Saving the Barbastelle bat
As part of the BBC series Saving Planet Earth comedian and presenter Rory McGrath went to Dorset to find out more about the endangered Barbastelle bat.
Southern England is a fantastic area of diverse landscapes but as with the rest of the British Isles it is presently experiencing, and will continue to experience, changes both natural and man made. This is going to affect, and sadly threaten, a number of our plants and animals.
The Barbastelle bat in an incredibly fast flyer, travelling at up to 40 miles per hour they travel great distances to reach their hunting grounds which are often many miles from their roosts.
In areas where there are no natural tree holes, bat boxes are vitally important. Bat boxes can be erected on trees and walls, so we can do our bit.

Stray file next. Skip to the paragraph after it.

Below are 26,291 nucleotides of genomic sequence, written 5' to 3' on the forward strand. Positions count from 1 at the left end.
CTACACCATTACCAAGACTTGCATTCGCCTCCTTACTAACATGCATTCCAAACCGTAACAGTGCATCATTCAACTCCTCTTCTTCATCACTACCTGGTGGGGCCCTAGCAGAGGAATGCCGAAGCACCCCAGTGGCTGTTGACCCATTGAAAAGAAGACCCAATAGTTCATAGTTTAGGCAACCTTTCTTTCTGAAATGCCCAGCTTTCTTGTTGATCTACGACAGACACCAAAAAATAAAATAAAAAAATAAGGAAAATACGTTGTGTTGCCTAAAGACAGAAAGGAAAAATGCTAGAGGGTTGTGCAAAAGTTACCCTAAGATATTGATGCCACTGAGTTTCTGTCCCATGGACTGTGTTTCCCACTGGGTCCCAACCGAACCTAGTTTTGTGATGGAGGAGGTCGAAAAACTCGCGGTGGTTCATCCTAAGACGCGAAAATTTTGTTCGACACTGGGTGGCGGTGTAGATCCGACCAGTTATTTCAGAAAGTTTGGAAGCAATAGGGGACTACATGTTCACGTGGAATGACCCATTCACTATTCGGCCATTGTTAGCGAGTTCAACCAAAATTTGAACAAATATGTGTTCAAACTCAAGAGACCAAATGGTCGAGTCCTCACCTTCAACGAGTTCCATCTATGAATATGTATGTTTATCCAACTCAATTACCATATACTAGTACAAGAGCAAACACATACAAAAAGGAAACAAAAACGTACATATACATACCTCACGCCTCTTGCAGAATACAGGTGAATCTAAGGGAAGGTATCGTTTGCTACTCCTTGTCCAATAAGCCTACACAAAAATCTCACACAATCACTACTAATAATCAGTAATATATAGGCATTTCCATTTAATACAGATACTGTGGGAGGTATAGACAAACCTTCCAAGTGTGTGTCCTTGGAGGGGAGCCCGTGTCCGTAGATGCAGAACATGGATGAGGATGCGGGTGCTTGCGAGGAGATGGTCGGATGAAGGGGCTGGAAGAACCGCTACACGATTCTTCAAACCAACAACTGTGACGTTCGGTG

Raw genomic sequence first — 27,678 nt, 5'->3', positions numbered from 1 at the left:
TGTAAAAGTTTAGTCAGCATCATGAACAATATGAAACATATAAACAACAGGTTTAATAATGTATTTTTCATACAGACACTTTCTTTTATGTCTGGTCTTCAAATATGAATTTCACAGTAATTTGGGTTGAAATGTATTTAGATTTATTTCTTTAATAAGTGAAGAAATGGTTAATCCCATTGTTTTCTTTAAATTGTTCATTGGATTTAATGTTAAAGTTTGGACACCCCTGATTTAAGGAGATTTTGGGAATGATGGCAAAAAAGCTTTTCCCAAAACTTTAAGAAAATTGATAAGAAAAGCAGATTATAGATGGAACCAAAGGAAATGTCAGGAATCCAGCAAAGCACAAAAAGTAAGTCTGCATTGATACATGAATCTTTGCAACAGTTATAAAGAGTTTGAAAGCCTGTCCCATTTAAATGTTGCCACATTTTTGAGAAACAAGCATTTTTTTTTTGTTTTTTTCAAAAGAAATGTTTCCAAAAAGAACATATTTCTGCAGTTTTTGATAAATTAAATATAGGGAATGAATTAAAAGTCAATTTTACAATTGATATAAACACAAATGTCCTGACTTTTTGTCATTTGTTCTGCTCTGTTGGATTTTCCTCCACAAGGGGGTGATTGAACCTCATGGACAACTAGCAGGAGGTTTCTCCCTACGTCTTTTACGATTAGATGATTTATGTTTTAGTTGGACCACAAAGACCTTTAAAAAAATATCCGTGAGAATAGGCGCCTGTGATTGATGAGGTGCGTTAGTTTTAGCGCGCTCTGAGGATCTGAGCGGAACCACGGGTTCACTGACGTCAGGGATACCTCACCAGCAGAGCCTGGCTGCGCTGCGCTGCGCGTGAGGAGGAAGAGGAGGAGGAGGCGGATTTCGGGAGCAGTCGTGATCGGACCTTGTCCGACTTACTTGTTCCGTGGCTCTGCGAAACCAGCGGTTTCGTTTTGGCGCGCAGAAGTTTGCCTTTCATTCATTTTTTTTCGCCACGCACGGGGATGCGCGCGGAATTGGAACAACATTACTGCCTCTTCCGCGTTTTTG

Be careful though, because bats and their roost sites are specifically protected by law.
This makes it very difficult for enthusiastic amateurs to become involved, but there are ways to help.
Local bat groups are on hand to advise and are always keen to hear of regular sightings and possible occupied roosts.
Through the use of modern radio tracking equipment, expert Ian Davidson-Watts is able to research the habits of the Barbastelle bat.
His research includes how many bats occupy a roost, what time they emerge and return and most importantly how far do they fly when hunting for food.
All this research provides information of great value in understanding this tiny creature and thus helping to conserve its chances of surviving.
last updated: 14/03/2008 at 15:50